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04-C.10: Mounting Linux File Systems

  • Page ID
    26846
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    EXAM OBJECTIVES COVERED
    1.4 Given a scenario, manage storage in a Linux environment.

    Mount Points

    A mount point is simply a directory, like any other, that is created as part of the root filesystem. So, for example, the home filesystem is mounted on the directory /home. Filesystems can be mounted at mount points on other non-root filesystems but this is less common.

    The ability to mount and unmount filesystems is a critical skill for Linux administrators. In this video you will see how to mount and unmount a simple file system. This technique applies to all filesystems. 

    The mount Command

    The Linux root filesystem is mounted on the root directory (/) very early in the boot sequence. Mounting of filesystems during the startup process is managed by the /etc/fstab configuration file. An easy way to remember this is that fstab stands for "file system table," and it is a list of filesystems that are to be mounted, their designated mount points, and any options that might be needed for specific filesystems.

    Filesystems are mounted on an existing directory/mount point using the mount command. In general, any directory that is used as a mount point should be empty and not have any other files contained in it. Linux will not prevent users from mounting one filesystem over one that is already there or on a directory that contains files. If you mount a filesystem on an existing directory or filesystem, the original contents will be hidden and only the content of the newly mounted filesystem will be visible.

    Syntax:

    mount -t type device dir
    • "device" is the device special file, such as /dev/sda1.
    • dir is the mount point where the partition is to be mounted.
    • If you leave the dir argument out of command it looks for a mount point in /etc/fstab.
    • You can use –source or –target to avoid ambivalent interpretation.
      mount --target /mountpoint
    • /etc/fstab usually contains information about which device is need to be mounted where.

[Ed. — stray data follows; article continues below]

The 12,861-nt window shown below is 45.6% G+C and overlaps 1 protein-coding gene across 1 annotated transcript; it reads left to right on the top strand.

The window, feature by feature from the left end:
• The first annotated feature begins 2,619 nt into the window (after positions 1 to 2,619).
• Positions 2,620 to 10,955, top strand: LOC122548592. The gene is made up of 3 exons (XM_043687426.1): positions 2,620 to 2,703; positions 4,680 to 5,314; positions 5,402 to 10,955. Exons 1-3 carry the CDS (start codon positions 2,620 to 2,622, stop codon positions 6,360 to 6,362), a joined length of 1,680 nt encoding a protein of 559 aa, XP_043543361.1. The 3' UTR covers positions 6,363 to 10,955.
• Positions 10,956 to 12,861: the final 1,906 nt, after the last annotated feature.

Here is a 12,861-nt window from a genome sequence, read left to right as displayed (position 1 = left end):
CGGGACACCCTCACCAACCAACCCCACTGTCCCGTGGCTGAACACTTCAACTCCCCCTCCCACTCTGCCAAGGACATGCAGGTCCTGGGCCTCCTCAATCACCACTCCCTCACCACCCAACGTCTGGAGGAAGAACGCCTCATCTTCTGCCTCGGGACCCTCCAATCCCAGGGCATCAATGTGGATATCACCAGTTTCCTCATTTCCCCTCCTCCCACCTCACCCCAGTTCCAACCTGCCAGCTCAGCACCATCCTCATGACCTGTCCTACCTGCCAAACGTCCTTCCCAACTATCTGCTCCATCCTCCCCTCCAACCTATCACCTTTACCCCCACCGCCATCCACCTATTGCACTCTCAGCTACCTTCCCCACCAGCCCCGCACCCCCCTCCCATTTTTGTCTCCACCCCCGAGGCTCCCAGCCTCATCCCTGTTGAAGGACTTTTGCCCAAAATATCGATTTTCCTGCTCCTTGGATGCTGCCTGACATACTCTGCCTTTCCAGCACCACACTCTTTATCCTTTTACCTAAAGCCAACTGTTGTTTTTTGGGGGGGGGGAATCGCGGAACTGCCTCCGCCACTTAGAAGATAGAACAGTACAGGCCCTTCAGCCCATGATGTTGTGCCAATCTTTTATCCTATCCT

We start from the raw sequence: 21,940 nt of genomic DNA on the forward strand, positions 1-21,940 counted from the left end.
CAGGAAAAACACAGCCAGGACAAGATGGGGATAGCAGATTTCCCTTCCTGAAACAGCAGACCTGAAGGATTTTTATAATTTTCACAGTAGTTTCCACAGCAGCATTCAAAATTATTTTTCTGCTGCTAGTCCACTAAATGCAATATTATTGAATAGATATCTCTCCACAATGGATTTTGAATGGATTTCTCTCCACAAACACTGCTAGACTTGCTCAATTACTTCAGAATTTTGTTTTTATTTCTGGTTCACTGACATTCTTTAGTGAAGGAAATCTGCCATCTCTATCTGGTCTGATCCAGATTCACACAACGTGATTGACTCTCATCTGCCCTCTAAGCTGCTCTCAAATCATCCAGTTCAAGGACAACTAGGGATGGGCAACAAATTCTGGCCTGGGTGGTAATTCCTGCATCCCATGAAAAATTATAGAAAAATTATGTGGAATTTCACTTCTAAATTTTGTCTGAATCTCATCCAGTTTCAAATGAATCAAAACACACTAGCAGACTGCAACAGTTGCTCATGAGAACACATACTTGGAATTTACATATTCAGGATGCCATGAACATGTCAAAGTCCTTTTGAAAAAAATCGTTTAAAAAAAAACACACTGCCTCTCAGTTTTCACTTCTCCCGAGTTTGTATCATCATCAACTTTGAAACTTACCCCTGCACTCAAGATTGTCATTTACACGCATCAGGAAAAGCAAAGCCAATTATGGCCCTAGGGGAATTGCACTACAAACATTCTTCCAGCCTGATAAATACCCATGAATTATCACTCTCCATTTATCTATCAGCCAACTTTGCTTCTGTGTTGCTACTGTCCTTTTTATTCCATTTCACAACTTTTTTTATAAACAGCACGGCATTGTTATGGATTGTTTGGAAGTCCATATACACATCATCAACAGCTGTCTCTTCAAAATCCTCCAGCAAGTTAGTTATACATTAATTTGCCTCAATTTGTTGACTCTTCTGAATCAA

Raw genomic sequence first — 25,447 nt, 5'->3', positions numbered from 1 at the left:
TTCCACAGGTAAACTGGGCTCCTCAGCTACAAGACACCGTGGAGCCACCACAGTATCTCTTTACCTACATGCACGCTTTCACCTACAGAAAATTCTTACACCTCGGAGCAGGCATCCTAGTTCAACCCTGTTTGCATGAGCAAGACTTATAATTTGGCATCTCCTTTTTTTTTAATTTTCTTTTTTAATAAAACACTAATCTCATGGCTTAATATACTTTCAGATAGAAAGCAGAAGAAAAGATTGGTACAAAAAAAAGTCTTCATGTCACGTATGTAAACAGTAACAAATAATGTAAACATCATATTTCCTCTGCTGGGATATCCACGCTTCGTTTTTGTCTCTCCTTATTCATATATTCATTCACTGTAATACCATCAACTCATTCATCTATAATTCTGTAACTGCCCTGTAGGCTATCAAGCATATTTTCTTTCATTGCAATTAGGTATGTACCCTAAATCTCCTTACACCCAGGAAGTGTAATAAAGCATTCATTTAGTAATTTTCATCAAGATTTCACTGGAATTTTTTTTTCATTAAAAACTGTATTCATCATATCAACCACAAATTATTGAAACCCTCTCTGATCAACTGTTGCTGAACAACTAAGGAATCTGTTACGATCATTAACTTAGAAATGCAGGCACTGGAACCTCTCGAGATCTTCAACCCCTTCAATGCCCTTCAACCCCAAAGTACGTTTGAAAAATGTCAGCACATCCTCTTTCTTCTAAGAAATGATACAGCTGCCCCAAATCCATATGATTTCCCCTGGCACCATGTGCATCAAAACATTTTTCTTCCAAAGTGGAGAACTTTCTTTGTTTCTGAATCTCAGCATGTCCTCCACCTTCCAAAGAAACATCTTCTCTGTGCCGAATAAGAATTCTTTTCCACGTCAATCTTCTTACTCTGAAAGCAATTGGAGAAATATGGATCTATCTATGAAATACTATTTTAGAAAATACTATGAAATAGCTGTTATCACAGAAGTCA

Command Options:

    Options Option Meaning
    auto / noauto With the auto option, the device will be mounted automatically at bootup or when the mount -a command is issued. auto is the default option. For the device not to be mounted automatically, the noauto option is used in /etc/fstab. With noauto, the device can be only mounted explicitly.
    exec / noexec exec lets binaries that are on the partition be executed, whereas noexec is the opposite. noexec might be useful for a partition that contains no binaries, like /var, or contains binaries the user may not want to execute on the system, or that cannot even be executed on the system, as might be the case of a Windows partition.
    rw / ro Mount the filesystem in either read write or read only mode. Explicitly defining a file system as rw can alleviate some problems in file systems that default to read only.
    sync / async How the input and output to the filesystem should be done. sync means it is done synchronously; async would mean it is to be done asynchronously.
    user / users / nouser user Permits any user to mount the filesystem. This automatically implies noexec, nosuid, nodev unless overridden. If nouser is specified, only root can mount the filesystem. If users is specified, every user in group users will be able to unmount the volume.
    defaults Use default settings. Default settings are defined per file system at the file system level. For ext3 file systems these can be set with the tune2fs command. The normal default for Ext3 file systems is equivalent to rw, suid, dev, exec, auto, nouser, async (no acl support). Modern Red Hat based systems set acl support as default on the root file system but not on user created Ext3 file systems. Some file systems such as XFS enable acls by default. Default file system mount attributes can be overridden in /etc/fstab.

    The umount Command

    The umount command detaches the file system(s) mentioned from the file hierarchy. A file system is specified by giving the directory where it has been mounted. Giving the special device on which the file system lives may also work, but is obsolete, mainly because it will fail in case this device was mounted on more than one directory.

    Syntax:

    umount -a [-dflnrv] [-t vfstype] [-O options]
    umount [-dflnrv] {dir|device}...
    

    Command Options:

    Options Option Meaning
    -h Print a help message and exit.
    -f Force unmount (in case of an unreachable NFS system). (Requires kernel 2.1.116 or later.)
    -l “Lazy” unmount. Detach the filesystem from the filesystem hierarchy now, and cleanup all references to the filesystem as soon as it is not busy anymore.
    -t vfstype Indicate that the actions should only be taken on file systems of the specified type. More than one type may be specified in a comma separated list. The list of file system types can be prefixed with no to specify the file system types on which no action should be taken.
    -O options Indicate that the actions should only be taken on file systems with the specified options in /etc/fstab. More than one option type may be specified in a comma separated list. Each option can be prefixed with no to specify options for which no action should be taken.

    Adapted from:
    "mount command in Linux with Examples" by Vivek Agrawal, Geeks for Geeks is licensed under CC BY-SA 4.0
    "fstab" by Multiple ContributorsWijipedia is licensed under CC BY-SA 3.0
    "unmount filesystems" by Multiple contributors, man7.org is in the Public Domain, CC0


    04-C.10: Mounting Linux File Systems is shared under a CC BY-NC license and was authored, remixed, and/or curated by LibreTexts.

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